What Do “Dublin III,” the “Dubs Amendment,” and “Dubstep” All Have in Common?
By Gabi Aguilar
What do “Dublin III,” the “Dubs Amendment,” and “Dubstep” all have in common? They all begin with the letters D-U-B...yeah, that is basically it.
Like the many who did not realize that Obamacare and the Affordable Care Act are the same thing, there seems to be widespread confusion in the UK that the Dubs Amendment and Dublin III are NOT. While both are an important part of the government’s response to the migration crisis in Calais and across Europe, they are entirely separate.
Dublin III, also called Dublin Regulation, is a European Union Law that was originally signed in Ireland’s capital city in 1990 and has since been revised twice-- hence, the “Dublin III” nickname.
The Dubs Amendment, as we discussed last week, is a scheme proposed by Lord Alf Dubs that would enable a number of unaccompanied child refugees to safely resettle in the UK.
Dublin III is much less specific and sets out rules for deciding which European Union country should process claims for asylum. Dublin III works by designating a single Member State as the State “responsible” for examining an asylum application. The Responsible State is identified by applying a hierarchy of factors but, in practice, will very often be the first Member State through which the applicant enters the EU.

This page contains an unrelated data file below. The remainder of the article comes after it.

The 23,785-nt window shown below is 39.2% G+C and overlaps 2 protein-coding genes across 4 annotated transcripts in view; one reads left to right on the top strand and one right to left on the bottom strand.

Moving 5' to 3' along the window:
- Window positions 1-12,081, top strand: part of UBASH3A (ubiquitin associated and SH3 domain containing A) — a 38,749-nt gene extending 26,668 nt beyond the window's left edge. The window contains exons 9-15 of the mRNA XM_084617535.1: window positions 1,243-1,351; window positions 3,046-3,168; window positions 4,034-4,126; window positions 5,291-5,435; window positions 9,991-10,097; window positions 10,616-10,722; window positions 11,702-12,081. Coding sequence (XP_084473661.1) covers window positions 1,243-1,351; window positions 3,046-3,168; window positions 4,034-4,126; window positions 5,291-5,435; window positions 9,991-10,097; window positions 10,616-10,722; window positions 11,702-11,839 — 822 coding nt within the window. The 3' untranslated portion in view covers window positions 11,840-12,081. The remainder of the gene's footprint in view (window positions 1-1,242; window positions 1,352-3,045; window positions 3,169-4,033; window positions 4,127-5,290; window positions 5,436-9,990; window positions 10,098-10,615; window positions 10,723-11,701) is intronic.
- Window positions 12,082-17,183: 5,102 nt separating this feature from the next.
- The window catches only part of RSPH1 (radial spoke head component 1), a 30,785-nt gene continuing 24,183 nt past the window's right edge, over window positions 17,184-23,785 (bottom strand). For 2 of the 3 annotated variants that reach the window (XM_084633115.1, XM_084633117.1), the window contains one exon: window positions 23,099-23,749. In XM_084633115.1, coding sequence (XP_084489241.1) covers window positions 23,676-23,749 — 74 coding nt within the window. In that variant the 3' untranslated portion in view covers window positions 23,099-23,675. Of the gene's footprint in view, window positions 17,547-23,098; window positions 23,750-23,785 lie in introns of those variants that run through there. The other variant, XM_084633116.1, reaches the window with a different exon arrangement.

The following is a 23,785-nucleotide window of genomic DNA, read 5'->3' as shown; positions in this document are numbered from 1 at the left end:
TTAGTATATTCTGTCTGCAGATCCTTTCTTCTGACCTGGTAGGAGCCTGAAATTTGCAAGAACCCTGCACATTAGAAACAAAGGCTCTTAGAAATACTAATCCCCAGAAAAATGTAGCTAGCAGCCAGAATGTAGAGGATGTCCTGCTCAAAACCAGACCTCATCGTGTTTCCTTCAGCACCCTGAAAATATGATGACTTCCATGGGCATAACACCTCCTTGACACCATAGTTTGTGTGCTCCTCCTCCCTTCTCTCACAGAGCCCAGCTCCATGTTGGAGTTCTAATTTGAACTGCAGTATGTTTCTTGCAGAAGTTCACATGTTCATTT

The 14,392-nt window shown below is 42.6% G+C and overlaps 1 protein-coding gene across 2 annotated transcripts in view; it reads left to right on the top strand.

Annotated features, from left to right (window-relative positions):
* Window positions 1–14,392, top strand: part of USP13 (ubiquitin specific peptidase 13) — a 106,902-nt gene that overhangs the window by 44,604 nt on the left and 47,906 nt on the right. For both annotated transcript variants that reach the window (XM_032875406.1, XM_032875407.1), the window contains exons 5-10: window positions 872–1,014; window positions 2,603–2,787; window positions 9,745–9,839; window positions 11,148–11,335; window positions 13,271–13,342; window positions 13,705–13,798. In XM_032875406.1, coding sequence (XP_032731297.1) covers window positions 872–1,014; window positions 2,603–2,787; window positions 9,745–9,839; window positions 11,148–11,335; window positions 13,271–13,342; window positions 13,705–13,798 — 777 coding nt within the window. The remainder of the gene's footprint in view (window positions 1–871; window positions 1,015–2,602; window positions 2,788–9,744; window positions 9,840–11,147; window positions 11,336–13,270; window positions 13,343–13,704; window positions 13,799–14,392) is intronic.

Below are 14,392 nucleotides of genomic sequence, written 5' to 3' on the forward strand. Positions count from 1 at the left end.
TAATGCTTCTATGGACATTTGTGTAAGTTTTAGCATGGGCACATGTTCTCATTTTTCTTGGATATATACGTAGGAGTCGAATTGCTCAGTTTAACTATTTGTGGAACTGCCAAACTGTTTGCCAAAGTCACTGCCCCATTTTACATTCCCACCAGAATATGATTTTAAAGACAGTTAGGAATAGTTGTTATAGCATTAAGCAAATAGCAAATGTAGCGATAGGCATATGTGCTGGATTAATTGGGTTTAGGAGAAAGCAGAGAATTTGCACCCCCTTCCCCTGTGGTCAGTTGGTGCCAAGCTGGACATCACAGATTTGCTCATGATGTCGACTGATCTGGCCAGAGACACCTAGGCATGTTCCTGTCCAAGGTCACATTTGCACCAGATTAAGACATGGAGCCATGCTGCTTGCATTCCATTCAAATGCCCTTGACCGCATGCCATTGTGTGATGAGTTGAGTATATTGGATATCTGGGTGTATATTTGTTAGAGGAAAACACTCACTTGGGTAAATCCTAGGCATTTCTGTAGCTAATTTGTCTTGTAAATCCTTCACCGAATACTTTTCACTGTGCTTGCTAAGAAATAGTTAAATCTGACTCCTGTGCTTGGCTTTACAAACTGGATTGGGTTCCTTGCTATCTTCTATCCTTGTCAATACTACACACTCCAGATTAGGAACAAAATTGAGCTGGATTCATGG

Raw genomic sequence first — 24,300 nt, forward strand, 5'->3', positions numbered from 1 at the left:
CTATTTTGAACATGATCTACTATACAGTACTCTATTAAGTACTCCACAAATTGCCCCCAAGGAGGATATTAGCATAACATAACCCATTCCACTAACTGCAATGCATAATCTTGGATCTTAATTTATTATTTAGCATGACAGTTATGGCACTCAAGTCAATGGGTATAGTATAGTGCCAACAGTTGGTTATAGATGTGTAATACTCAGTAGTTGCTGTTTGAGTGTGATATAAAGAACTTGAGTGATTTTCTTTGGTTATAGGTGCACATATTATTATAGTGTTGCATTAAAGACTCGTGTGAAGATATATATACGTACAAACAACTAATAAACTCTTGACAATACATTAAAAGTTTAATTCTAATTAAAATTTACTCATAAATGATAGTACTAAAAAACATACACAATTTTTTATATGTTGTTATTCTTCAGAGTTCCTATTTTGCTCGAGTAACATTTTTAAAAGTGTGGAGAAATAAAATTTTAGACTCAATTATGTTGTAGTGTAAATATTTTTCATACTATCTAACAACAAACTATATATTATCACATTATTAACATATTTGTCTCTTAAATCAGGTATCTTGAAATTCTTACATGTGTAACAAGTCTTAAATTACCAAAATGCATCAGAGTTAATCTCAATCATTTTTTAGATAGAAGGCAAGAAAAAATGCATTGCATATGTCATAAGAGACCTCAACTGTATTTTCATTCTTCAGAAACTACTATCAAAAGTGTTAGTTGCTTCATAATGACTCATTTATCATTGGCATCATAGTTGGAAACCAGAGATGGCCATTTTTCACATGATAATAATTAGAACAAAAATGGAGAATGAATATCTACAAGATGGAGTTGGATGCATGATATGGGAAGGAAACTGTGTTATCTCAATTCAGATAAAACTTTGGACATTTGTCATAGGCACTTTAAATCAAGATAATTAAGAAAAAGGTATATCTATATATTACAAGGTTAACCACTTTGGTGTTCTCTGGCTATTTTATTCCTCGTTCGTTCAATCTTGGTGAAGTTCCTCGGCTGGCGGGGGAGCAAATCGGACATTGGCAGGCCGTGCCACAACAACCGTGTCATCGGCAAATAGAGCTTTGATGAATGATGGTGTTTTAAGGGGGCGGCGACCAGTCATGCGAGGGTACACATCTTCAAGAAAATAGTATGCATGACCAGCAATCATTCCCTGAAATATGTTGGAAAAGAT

With the Dubs Amendment being scrapped and Brexit sort of looming over, one can only begin to speculate the possible implications of Brexit on Dublin III and the redistribution of asylum seekers within the European Union. Members of Brick Court Chambers in London have posed some possible scenarios here: (https://brexit.law/2016/07/20/366/) What seems to be most certain at this time, according to Members of Parliament in the House of Commons, is that child refugees are at a significantly higher risk of being trafficked if the UK does not take them in. (https://www.rt.com/uk/379584-child-refugees-trafficking-dubs/)
If dubstep is your thing, put some on and keep reading Be Refuge.